All the lights in my house are smart so I’ve got pretty used to yelling at them to switch on and off, but it ends up making me look dumb when I yell at a light that isn’t. And I look especially dumb when yelling at candles.
Normally this isn’t too much of a problem, but come Halloween I’ve always got a pumpkin carving or two illuminated by candle light. So I figured, why not swap out the inefficient fire-hazard of an analog light source and craft a high-tech pumpkin, powered by LED lights and controlled by Alexa.
What you’ll need
- Carved pumpkin
- Battery for LEDs
- Couple of resistors
- Breadboard is handy
- WiFi enabled micro-controller (I used Adafruit feather M0 WiFi, but other boards would work. It just needs to be able to connect to the internet)
- Battery for board
- Accounts on IFTTT and Adafruit IO
There are many ways to achieve the end result, but this is the one that seemed the simplest to me, so that’s what I’ll explain.
Step 1: Carve the Pumpkin
So my idea was to buck the trend. Everyone’s out there carving villainous pumpkins, why not a hero pumpkin? Since this was a tech project, it seemed appropriate to choose one of my making heroes. I decided to carve a likeness of Adam Savage.
I already made an Instructable explaining how to turn a photo into a pumpkin carving stencil, which you can find here: https://www.instructables.com/id/Carve-a-Vampire-Pumpkin-Selfie/
In fact, I have one showing you how to turn Donald Trump into a a stencil, and another demonstrating how to do the same with your own face. Wow. Thinking about it, I currently have 3 Instructables, all of which are about pumpkins. Niche much?
Anyway here’s a few photos outlining the major stages in the process for this particular design. The idea in general is to reduce your image to three colours, black, white and grey. White areas are cut all the way through the pumpkin, black areas are left alone and in grey areas you just remove the skin of the pumpkin.
A thing to keep in mind, whether you make a design yourself or chose one from online, is to try to minimise areas where you cut right through the pumpkin. Since we’re going to have some electronics inside, however inconspicuous we try and make them, they’ll be a little bit visible through any holes. Seeing a battery case peeking through might disrupt your design, or at least ruin the illusion that you’ve taught your smart home devices to integrate with the elements and turn off a real candle!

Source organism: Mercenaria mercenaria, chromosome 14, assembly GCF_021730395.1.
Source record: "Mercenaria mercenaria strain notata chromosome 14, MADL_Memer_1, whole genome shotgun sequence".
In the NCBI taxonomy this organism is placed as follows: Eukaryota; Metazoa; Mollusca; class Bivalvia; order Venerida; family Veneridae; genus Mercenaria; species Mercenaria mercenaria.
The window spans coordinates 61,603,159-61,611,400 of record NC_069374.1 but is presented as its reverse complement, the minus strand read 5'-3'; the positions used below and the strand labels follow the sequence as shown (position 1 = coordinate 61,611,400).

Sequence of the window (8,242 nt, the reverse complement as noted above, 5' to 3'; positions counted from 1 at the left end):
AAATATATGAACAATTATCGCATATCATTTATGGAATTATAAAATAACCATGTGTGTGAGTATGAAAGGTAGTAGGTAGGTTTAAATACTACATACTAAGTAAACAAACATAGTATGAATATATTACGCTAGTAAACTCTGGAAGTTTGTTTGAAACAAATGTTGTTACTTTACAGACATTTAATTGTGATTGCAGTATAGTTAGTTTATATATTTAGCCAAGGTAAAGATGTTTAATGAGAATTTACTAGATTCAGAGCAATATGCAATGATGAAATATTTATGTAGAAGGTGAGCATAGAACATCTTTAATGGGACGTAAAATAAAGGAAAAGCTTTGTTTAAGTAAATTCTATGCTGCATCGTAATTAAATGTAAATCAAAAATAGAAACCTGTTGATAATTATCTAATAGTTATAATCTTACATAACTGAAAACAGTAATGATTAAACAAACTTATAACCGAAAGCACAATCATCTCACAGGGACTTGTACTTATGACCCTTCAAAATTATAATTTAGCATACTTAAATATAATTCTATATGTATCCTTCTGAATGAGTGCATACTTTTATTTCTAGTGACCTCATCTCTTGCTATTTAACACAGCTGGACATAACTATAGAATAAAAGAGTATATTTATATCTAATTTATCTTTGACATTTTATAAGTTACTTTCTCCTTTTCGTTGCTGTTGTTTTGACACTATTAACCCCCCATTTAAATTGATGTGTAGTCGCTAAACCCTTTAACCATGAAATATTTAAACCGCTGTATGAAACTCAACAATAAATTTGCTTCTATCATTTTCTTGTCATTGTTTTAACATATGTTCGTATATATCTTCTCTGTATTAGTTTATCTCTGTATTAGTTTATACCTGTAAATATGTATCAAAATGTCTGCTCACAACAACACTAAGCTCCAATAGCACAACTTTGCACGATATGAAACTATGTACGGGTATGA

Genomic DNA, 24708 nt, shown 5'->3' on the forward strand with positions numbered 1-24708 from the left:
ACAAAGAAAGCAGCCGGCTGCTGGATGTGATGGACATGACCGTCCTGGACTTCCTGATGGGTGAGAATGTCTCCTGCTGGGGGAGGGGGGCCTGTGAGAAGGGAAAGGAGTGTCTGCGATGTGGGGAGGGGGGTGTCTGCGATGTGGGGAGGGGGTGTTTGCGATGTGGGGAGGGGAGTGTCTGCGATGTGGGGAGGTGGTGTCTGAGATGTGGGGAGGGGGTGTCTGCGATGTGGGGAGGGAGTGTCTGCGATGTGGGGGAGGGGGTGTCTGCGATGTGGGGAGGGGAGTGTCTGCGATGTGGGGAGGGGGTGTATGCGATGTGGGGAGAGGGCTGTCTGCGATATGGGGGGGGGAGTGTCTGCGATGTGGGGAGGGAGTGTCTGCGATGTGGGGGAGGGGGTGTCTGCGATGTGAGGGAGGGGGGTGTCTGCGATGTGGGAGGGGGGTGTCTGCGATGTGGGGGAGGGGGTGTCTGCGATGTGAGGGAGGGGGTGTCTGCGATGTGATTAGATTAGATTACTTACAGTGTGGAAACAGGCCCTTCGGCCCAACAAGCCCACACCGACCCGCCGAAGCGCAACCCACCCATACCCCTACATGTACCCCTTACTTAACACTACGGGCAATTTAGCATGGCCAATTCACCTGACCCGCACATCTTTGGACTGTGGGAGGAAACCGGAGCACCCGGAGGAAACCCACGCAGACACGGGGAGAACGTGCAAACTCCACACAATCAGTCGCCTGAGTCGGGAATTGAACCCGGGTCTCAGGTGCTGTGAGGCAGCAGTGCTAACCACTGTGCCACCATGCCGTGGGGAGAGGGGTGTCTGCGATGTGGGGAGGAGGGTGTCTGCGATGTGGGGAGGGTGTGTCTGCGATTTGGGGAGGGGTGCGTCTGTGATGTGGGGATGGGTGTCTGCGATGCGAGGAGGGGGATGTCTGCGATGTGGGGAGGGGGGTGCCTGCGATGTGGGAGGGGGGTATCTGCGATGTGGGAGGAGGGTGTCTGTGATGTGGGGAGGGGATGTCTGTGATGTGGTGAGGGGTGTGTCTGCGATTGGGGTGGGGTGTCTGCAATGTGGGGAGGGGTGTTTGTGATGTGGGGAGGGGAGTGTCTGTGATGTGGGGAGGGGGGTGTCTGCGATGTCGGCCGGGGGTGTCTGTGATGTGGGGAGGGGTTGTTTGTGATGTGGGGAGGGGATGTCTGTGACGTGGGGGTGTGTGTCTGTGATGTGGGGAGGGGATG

Step 2: Circuitry
For the circuitry, I wanted a few LEDs controlled by a single pin on my micro controller. This seemed like a simple and sensible way to replicate a candle, but admittedly there are other options.
I chose to go with a separate power source for the LEDs, and something to act as an electronics switch so that the pin on my board could be set high or low to make or break the circuit between the LEDs and their power source.
As for the power source, I am a firm believer in the old adage: “the best battery is the one you have”. I’m overrun with 9Vs so that’s what I ended up with, although it’s admittedly not necessarily the optimal one for this purpose, it’s what I had to hand and THAT’S FINE, OKAY?! Can we please end the battery wars now?
Next I calculated the resistance I needed between my LEDs and their power source. There are calculators online for this (http://www.ohmslawcalculator.com/led-resistor-calculator), and it basically depends on the voltage of the battery, the number of LEDs and their specification. I used 3 red LEDs because I eyeballed that as being approximately the same brightness as the kind of tea light I’d stick in a pumpkin.